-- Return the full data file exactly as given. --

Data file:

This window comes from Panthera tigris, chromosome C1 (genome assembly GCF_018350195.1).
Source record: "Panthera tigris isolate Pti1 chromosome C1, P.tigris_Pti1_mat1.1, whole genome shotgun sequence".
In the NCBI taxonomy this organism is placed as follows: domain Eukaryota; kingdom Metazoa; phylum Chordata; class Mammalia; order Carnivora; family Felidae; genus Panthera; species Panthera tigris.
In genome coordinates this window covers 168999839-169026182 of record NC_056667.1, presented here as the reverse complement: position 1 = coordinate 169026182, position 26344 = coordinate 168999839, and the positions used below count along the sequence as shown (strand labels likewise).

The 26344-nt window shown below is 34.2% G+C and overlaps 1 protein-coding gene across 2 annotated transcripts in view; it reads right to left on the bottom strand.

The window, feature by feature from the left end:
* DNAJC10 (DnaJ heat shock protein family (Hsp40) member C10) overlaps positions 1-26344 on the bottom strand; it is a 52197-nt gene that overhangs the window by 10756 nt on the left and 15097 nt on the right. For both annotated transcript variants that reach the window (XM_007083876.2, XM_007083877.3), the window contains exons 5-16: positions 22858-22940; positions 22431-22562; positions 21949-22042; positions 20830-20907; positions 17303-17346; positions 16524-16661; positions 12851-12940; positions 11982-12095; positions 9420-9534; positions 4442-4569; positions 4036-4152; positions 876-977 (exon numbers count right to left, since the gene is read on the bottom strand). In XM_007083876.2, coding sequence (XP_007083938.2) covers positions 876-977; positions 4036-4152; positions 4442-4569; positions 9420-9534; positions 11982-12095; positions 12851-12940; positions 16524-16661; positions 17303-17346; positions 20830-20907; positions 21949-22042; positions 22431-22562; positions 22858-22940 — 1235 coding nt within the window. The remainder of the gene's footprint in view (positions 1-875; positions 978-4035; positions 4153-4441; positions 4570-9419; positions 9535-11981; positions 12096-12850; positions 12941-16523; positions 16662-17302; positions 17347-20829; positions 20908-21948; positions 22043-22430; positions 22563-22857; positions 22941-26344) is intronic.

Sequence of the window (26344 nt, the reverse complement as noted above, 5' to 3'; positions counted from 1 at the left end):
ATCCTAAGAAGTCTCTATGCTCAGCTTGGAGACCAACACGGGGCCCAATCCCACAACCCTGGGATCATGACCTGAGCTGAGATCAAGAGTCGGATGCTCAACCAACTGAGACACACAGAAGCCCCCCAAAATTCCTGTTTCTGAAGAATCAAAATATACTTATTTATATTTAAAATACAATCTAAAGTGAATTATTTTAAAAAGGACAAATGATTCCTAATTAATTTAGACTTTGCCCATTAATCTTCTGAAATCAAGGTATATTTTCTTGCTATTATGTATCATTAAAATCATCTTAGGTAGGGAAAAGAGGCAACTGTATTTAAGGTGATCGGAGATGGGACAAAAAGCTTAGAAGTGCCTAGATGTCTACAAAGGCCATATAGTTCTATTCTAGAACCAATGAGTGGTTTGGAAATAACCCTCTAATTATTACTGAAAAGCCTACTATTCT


This window comes from Panthera tigris, chromosome C1 (genome assembly GCF_018350195.1).
Source record: "Panthera tigris isolate Pti1 chromosome C1, P.tigris_Pti1_mat1.1, whole genome shotgun sequence".
In the NCBI taxonomy this organism is placed as follows: domain Eukaryota; kingdom Metazoa; phylum Chordata; class Mammalia; order Carnivora; family Felidae; genus Panthera; species Panthera tigris.
In genome coordinates this window covers 168999839-169026182 of record NC_056667.1, presented here as the reverse complement: position 1 = coordinate 169026182, position 26344 = coordinate 168999839, and the positions used below count along the sequence as shown (strand labels likewise).

The 26344-nt window shown below is 34.2% G+C and overlaps 1 protein-coding gene across 2 annotated transcripts in view; it reads right to left on the bottom strand.

The window, feature by feature from the left end:
* DNAJC10 (DnaJ heat shock protein family (Hsp40) member C10) overlaps positions 1-26344 on the bottom strand; it is a 52197-nt gene that overhangs the window by 10756 nt on the left and 15097 nt on the right. For both annotated transcript variants that reach the window (XM_007083876.2, XM_007083877.3), the window contains exons 5-16: positions 22858-22940; positions 22431-22562; positions 21949-22042; positions 20830-20907; positions 17303-17346; positions 16524-16661; positions 12851-12940; positions 11982-12095; positions 9420-9534; positions 4442-4569; positions 4036-4152; positions 876-977 (exon numbers count right to left, since the gene is read on the bottom strand). In XM_007083876.2, coding sequence (XP_007083938.2) covers positions 876-977; positions 4036-4152; positions 4442-4569; positions 9420-9534; positions 11982-12095; positions 12851-12940; positions 16524-16661; positions 17303-17346; positions 20830-20907; positions 21949-22042; positions 22431-22562; positions 22858-22940 — 1235 coding nt within the window. The remainder of the gene's footprint in view (positions 1-875; positions 978-4035; positions 4153-4441; positions 4570-9419; positions 9535-11981; positions 12096-12850; positions 12941-16523; positions 16662-17302; positions 17347-20829; positions 20908-21948; positions 22043-22430; positions 22563-22857; positions 22941-26344) is intronic.

Sequence of the window (26344 nt, the reverse complement as noted above, 5' to 3'; positions counted from 1 at the left end):
ATCCTAAGAAGTCTCTATGCTCAGCTTGGAGACCAACACGGGGCCCAATCCCACAACCCTGGGATCATGACCTGAGCTGAGATCAAGAGTCGGATGCTCAACCAACTGAGACACACAGAAGCCCCCCAAAATTCCTGTTTCTGAAGAATCAAAATATACTTATTTATATTTAAAATACAATCTAAAGTGAATTATTTTAAAAAGGACAAATGATTCCTAATTAATTTAGACTTTGCCCATTAATCTTCTGAAATCAAGGTATATTTTCTTGCTATTATGTATCATTAAAATCATCTTAGGTAGGGAAAAGAGGCAACTGTATTTAAGGTGATCGGAGATGGGACAAAAAGCTTAGAAGTGCCTAGATGTCTACAAAGGCCATATAGTTCTATTCTAGAACCAATGAGTGGTTTGGAAATAACCCTCTAATTATTACTGAAAAGCCTACTATTCT